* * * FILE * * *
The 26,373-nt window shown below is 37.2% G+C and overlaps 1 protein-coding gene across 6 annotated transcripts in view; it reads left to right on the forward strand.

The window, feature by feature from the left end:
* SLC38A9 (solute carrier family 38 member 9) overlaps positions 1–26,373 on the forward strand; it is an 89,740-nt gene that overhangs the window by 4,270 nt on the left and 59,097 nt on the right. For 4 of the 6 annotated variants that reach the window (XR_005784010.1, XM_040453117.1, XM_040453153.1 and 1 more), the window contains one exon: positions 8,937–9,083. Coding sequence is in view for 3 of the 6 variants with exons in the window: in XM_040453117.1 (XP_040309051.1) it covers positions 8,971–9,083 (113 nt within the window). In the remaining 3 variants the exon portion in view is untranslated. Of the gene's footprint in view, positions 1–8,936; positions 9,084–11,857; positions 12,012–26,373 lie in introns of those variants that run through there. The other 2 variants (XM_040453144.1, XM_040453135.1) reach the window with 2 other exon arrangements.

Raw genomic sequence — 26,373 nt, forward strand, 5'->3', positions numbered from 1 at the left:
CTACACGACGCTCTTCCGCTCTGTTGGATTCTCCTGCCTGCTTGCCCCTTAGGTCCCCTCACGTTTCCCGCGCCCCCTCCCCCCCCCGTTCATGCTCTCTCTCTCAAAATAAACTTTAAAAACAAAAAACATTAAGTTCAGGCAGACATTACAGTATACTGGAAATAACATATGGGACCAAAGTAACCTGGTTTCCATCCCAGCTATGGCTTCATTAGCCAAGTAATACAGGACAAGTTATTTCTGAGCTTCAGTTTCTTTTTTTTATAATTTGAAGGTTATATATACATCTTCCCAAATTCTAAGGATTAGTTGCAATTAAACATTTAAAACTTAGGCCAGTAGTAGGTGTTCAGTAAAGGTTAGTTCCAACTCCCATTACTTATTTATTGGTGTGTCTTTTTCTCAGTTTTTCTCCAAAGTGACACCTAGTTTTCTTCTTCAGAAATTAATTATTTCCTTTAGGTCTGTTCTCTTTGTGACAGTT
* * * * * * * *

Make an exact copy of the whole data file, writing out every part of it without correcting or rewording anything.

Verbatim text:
The 26,373-nt window shown below is 37.2% G+C and overlaps 1 protein-coding gene across 6 annotated transcripts in view; it reads left to right on the forward strand.

The window, feature by feature from the left end:
* SLC38A9 (solute carrier family 38 member 9) overlaps positions 1–26,373 on the forward strand; it is an 89,740-nt gene that overhangs the window by 4,270 nt on the left and 59,097 nt on the right. For 4 of the 6 annotated variants that reach the window (XR_005784010.1, XM_040453117.1, XM_040453153.1 and 1 more), the window contains one exon: positions 8,937–9,083. Coding sequence is in view for 3 of the 6 variants with exons in the window: in XM_040453117.1 (XP_040309051.1) it covers positions 8,971–9,083 (113 nt within the window). In the remaining 3 variants the exon portion in view is untranslated. Of the gene's footprint in view, positions 1–8,936; positions 9,084–11,857; positions 12,012–26,373 lie in introns of those variants that run through there. The other 2 variants (XM_040453144.1, XM_040453135.1) reach the window with 2 other exon arrangements.

Raw genomic sequence — 26,373 nt, forward strand, 5'->3', positions numbered from 1 at the left:
CTACACGACGCTCTTCCGCTCTGTTGGATTCTCCTGCCTGCTTGCCCCTTAGGTCCCCTCACGTTTCCCGCGCCCCCTCCCCCCCCCGTTCATGCTCTCTCTCTCAAAATAAACTTTAAAAACAAAAAACATTAAGTTCAGGCAGACATTACAGTATACTGGAAATAACATATGGGACCAAAGTAACCTGGTTTCCATCCCAGCTATGGCTTCATTAGCCAAGTAATACAGGACAAGTTATTTCTGAGCTTCAGTTTCTTTTTTTTATAATTTGAAGGTTATATATACATCTTCCCAAATTCTAAGGATTAGTTGCAATTAAACATTTAAAACTTAGGCCAGTAGTAGGTGTTCAGTAAAGGTTAGTTCCAACTCCCATTACTTATTTATTGGTGTGTCTTTTTCTCAGTTTTTCTCCAAAGTGACACCTAGTTTTCTTCTTCAGAAATTAATTATTTCCTTTAGGTCTGTTCTCTTTGTGACAGTT